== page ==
A young Englishwoman falls in love but doesn't realize it, in E.M. Forster's gently satirical romance set in Italy and England in the early twentieth century. Originally published in 1908, A Room With a View is a lighthearted tribute to all that Forster loved about Italy and family life in England, with the less cherished aspects of English society veiled in parody, much in the spirit of Jane Austen. Masterpiece Classic presents A Room with a View, airing Sunday, April 13, 2008, 9-10:30 pm ET on PBS.
Oh, no, I said to myself, when I saw that Masterpiece Classic was showcasing a new version of A Room With A View. Every movie loving cell in my brain rebelled at the thought. You must understand, gentle reader, that Merchant and Ivory’s production of A Room With a View with Helena Bonham Carter and Julian Sands was one of my favorite movie from the 80’s. I have seen it numerous times. I own the VHS tape. I have the DVD. I even bought the book by E.M. Forster.
Then I learned that Andrew Davies was having a go at another film adaptation of this little piece of cinematic perfection. Sacrilege! I literally slammed the DVD into my player and sat (with a surly expression) to view this upstart movie.
Who could top Maggie Smith as Cousin Charlotte in the 1985 film adaptation, I asked myself? Or Simon Callow as Mr. Beebe? Judy Dench played the definitive Eleanor Lavish, a novelist with many fixed opinions but very small talent. The two Miss Alens were adorable elderly ladies who I wanted as my own aunts. And Daniel Day-Lewis as foppy, effeminate Cecil Vyse not only created an unforgettable character, but successfully hid his sexy, masculine side (Think Last of the Mohicans.) Rupert Graves has caught my attention ever since his wonderful turn as Freddy, Lucy's brother. I last saw him as a Hollywood playboy in Death at a Funeral, with Darcy-hottie Matthew Macfadyen. Well I could go on. To my way of thinking, no movie ending could be more glorious than seeing a young and luscious Lucy/Helena, her thick dark hair flowing down her back, sitting in a window being showered with kisses by a delectable man. With the Duomo as a backdrop and the strains of an unforgettable soundtrack reaching a crescendo, how more romantic could a film ending get? Mr. Davies, on the other hand, confuses nudity with romanticism and sexuality, and although this scene was in the novel, he missed the mark entirely.
I watched this 2007 ITV movie adaptation twice. I had to. Lucy's hair started out short, then it became long, then it was short again. Oh, I said, finally getting it, Andrew Davies is using flashbacks. It seems he found a reference written by E.M. Forster: “Forster himself wrote a little postscript in 1958, 50 years after writing the book, imagining what might have happened to the characters. He imagined George Emerson visiting Florence after the Second World War, looking for the Bertolini boarding house". I won't give away the plot, but the ending of this movie is nowhere near anything that E.M. Forster had in mind for George.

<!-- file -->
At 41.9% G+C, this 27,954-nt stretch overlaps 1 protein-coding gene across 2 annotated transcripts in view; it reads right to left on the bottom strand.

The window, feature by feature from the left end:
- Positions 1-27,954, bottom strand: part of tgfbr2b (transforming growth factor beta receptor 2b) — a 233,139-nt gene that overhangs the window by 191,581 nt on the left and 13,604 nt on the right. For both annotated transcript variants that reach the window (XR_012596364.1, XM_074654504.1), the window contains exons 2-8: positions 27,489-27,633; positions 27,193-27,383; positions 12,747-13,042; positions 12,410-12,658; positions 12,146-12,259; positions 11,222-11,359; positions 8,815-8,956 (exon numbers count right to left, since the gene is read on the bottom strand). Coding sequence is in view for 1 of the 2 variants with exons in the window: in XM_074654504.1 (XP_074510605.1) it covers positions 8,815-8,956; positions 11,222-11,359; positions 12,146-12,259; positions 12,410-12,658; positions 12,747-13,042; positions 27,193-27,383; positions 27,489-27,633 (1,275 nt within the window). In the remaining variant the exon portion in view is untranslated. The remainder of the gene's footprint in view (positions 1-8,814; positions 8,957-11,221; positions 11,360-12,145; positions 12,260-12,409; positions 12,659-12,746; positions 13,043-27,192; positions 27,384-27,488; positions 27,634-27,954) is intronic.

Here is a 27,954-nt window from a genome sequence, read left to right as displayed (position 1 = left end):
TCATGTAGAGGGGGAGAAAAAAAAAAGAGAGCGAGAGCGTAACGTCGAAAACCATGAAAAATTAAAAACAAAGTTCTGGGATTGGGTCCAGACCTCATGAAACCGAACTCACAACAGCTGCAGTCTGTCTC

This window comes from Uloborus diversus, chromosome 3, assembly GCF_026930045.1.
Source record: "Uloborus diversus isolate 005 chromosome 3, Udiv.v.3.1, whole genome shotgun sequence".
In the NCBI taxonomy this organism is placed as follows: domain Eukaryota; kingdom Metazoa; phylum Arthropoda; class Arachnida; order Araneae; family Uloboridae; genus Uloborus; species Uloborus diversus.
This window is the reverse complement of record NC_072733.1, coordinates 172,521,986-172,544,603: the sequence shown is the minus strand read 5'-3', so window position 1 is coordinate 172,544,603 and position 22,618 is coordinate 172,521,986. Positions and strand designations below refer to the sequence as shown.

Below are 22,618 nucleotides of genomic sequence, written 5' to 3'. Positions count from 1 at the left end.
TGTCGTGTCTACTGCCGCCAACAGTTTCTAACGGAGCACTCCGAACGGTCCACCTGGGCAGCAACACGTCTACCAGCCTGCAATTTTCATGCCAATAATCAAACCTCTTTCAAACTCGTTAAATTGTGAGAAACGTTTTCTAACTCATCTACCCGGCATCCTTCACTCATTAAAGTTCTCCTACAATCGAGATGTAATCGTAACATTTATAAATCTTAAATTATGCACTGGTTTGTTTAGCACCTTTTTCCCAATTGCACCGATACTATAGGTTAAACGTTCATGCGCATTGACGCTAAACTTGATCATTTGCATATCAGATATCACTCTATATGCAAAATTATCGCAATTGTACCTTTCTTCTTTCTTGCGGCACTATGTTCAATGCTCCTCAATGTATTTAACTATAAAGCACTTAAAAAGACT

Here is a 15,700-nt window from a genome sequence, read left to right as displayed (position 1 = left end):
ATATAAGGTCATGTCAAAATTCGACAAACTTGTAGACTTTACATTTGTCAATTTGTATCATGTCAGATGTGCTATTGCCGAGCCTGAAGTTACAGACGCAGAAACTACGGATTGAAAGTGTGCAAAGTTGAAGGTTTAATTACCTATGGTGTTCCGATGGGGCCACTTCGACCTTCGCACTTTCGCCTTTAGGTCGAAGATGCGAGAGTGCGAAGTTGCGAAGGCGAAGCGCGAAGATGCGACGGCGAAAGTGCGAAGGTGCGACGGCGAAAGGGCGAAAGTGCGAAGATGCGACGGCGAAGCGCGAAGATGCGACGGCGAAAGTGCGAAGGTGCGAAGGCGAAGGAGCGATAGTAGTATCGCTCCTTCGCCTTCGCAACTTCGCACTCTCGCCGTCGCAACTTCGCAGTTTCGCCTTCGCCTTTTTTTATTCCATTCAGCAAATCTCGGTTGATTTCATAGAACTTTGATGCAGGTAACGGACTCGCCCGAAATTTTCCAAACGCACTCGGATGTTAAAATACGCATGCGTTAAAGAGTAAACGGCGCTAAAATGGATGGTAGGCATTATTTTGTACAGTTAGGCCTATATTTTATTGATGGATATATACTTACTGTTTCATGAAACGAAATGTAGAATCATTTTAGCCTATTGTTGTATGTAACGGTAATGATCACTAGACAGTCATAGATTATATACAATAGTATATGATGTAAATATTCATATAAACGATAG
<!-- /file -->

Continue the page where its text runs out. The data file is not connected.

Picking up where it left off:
My muted impression of this film is echoed by the color palette. The feeling of beige predominates, from the settings to the costumes to the musical score. Even the lush Tuscan countryside seems tepid. How this was accomplished puzzles me, for my recollections of Italy are of a country filled with riotous sights, sounds, smells, and colors, and people filled with passion and a zest for life. If Nicholas Renton, the director, and Andrew Davies wanted to depict the beigeness of Lucy's life before she found her passion, then color and sound should have predominated towards the end of the film. However, not all is lost. The film was shot entirely on location in Florence and Rome, and for this backdrop alone it is worth watching.
Be that as it may, on second viewing I started to appreciate this movie for some of its good qualities. In fact, had Merchant and Ivory not produced their gem twenty years ago, this new adaptation would stand up very well, and Mr. Davies would probably not have been prompted to alter the script in order to make his version stand out. Young Elaine Cassidy, though not beautiful, plays the role of Lucy convincingly. Miss Honeychurch's small rebellion against strict convention, and her restlessness and desire to break free from the mold and find her passion are paralleled by the setting of Florence, which represents the epitome of art, culture, and civilization in the Italian Renaissance. With this phrase - "We're here to see Italy, not meet Italians" - Cousin Charlotte echoes the thoughts of the other English tourists in the boarding house: that the Italians who live amongst all this splendor and were its creators, are uncouth and uncivilized. The British Empire, at the height of its power before WWI began to sap it of its economic strength, is represented by this snobbish group, who feels superior and entitled, and justified in imposing their values upon others, even the occupants of a foreign land.